Exploring Civil War Legends & Lore

Fort Delaware generated its share of local legends as a POW camp for Confederate prisoners.

Fort Delaware generated its share of local legends as a POW camp for Confederate prisoners.

Most of us know the “greater story” of the Civil War—the battles, the politics, the leaders. We’ve heard of Grant and Lee, Gettysburg and Antietam, Abe Lincoln and Jeff Davis.

But it’s the “little stories”—the quirky ones about people and events–that make this time period so fascinating even today. Some of these tales of Civil War legend and lore are funny, some sad, but they all bring a very human side to the war 150 years later.

These stories will be the focus of “Civil War Legends and Lore” talk I’ll be giving at 6:30 p.m. Tuesday, May 10, at the Chesapeake City Branch Library in Maryland. We’ll classify these stories as “legends and lore” because local tradition and folklore have filled in the blanks between the known facts.

Our region has no shortage of Civil War legends and lore, much of it spiced up by the fact that Maryland residents had divided loyalties. Maryland was a border state, even though it is located south of the Mason-Dixon Line. In Cecil County and the rest of Maryland some residents were fiercely pro-Union; others were pro-Confederate to the point that they fled South to take up arms against the United States. Once war was declared, Cecil Countians, for the most part, supported the Union and its new president, even if they hadn’t necessarily voted for him.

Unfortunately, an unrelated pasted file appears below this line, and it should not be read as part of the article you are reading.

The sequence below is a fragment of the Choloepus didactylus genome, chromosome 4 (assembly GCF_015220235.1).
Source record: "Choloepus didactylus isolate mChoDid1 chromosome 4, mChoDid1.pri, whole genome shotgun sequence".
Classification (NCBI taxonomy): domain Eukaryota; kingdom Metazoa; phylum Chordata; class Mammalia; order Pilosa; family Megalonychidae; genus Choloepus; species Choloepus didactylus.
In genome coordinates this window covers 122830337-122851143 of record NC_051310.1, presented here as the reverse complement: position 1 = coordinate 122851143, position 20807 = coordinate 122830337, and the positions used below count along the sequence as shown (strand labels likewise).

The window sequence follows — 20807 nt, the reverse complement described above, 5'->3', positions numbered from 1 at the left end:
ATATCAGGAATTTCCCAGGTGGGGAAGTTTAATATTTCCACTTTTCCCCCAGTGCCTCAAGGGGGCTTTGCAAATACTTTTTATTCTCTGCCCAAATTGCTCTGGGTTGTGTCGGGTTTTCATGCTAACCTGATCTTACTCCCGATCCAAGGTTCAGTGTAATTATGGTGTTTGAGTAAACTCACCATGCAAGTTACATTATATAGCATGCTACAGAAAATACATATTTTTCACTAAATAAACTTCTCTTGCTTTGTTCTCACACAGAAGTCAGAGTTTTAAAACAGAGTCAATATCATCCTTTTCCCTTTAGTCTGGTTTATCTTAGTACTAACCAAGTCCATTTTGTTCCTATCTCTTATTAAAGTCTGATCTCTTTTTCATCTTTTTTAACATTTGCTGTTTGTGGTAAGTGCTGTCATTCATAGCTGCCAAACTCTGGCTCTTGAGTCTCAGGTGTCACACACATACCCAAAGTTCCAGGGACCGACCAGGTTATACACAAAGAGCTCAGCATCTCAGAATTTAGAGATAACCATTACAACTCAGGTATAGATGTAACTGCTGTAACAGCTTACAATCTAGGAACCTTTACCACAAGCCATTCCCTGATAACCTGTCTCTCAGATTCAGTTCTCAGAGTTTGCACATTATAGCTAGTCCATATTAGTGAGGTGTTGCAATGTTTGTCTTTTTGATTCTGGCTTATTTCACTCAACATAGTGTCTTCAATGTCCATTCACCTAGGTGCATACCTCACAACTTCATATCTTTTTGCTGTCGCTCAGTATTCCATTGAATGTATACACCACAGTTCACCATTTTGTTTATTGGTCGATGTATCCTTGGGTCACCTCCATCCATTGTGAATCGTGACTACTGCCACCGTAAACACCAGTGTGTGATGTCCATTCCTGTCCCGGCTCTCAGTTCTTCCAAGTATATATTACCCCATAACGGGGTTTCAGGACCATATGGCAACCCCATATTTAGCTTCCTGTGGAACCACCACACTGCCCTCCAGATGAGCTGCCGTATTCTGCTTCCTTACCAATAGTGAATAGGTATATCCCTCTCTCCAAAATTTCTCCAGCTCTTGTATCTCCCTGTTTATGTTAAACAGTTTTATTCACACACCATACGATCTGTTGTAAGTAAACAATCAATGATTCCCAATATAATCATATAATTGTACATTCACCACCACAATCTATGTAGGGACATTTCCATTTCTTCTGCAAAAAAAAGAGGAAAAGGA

Fort Delaware framedSome of the other legends and lore we’ll touch upon that evening:

  • How “mule skinners” took over the mansion and grounds at Perry Point, where the owners were pro-southern. The owners complained that Yankee officers banged up the elegant staircase with their swords.
  • The C&D Canal played a huge role in the early days of the war, enabling Lincoln to bring loyal troops from “up north” to occupy Maryland after Federal troops traveling by train were attacked in Baltimore. The nervous canal superintendent in Chesapeake City constantly feared attacks by Confederate raiders.
  • George Alfred Townsend spent his boyhood summers along the Bohemia River. The war made him famous as the newsman of his day who went on to be friends with Mark Twain. We’ll take a look at a story he wrote with a touch of dark humor about the topic of undertakers making their fortune after the battle of Antietam.
  • A newspaper editor whose pro-Southern editorial got him marched out of town at bayonet point by Union troops and locked up in Fort McHenry.
  • A Civil War romance that started when a Chesapeake City girl met a captured Confederate officer on his way to the prisoner of war camp at Fort Delaware.

As divided and cantankerous as the two sides could be here in Cecil County, one of the impressions that stands out is how people seemed to have put aside their differences after the war. It’s a lesson that shouldn’t be lost on us today as we struggle through sometimes divisive times of our own.

Some say that Fort Delaware is haunted. Now, why would anyone think that?

Some say that Fort Delaware is haunted. Now, why would anyone think that?

 

 

 

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